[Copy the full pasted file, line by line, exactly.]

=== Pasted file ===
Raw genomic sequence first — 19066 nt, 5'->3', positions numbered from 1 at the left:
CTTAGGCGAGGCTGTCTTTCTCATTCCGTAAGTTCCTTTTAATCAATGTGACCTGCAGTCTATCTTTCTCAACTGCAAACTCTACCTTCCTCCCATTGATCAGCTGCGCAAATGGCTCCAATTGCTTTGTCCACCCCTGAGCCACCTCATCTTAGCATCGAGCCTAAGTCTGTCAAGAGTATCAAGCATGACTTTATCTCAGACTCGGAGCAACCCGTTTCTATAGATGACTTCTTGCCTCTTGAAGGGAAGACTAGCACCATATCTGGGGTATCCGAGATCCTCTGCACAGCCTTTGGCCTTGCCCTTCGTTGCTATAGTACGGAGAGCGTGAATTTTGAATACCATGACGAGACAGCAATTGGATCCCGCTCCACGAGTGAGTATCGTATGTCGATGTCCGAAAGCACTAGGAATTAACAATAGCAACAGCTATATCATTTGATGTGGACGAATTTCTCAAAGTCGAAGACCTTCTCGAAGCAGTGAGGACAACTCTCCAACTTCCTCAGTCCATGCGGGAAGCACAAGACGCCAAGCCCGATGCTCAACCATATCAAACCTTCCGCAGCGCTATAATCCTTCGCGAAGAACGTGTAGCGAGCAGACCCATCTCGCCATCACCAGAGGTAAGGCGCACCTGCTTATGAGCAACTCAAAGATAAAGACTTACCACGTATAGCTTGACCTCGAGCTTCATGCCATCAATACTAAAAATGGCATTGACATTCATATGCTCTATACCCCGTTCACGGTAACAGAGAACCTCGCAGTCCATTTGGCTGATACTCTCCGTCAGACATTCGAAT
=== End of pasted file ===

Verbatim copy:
Raw genomic sequence first — 19066 nt, 5'->3', positions numbered from 1 at the left:
CTTAGGCGAGGCTGTCTTTCTCATTCCGTAAGTTCCTTTTAATCAATGTGACCTGCAGTCTATCTTTCTCAACTGCAAACTCTACCTTCCTCCCATTGATCAGCTGCGCAAATGGCTCCAATTGCTTTGTCCACCCCTGAGCCACCTCATCTTAGCATCGAGCCTAAGTCTGTCAAGAGTATCAAGCATGACTTTATCTCAGACTCGGAGCAACCCGTTTCTATAGATGACTTCTTGCCTCTTGAAGGGAAGACTAGCACCATATCTGGGGTATCCGAGATCCTCTGCACAGCCTTTGGCCTTGCCCTTCGTTGCTATAGTACGGAGAGCGTGAATTTTGAATACCATGACGAGACAGCAATTGGATCCCGCTCCACGAGTGAGTATCGTATGTCGATGTCCGAAAGCACTAGGAATTAACAATAGCAACAGCTATATCATTTGATGTGGACGAATTTCTCAAAGTCGAAGACCTTCTCGAAGCAGTGAGGACAACTCTCCAACTTCCTCAGTCCATGCGGGAAGCACAAGACGCCAAGCCCGATGCTCAACCATATCAAACCTTCCGCAGCGCTATAATCCTTCGCGAAGAACGTGTAGCGAGCAGACCCATCTCGCCATCACCAGAGGTAAGGCGCACCTGCTTATGAGCAACTCAAAGATAAAGACTTACCACGTATAGCTTGACCTCGAGCTTCATGCCATCAATACTAAAAATGGCATTGACATTCATATGCTCTATACCCCGTTCACGGTAACAGAGAACCTCGCAGTCCATTTGGCTGATACTCTCCGTCAGACATTCGAAT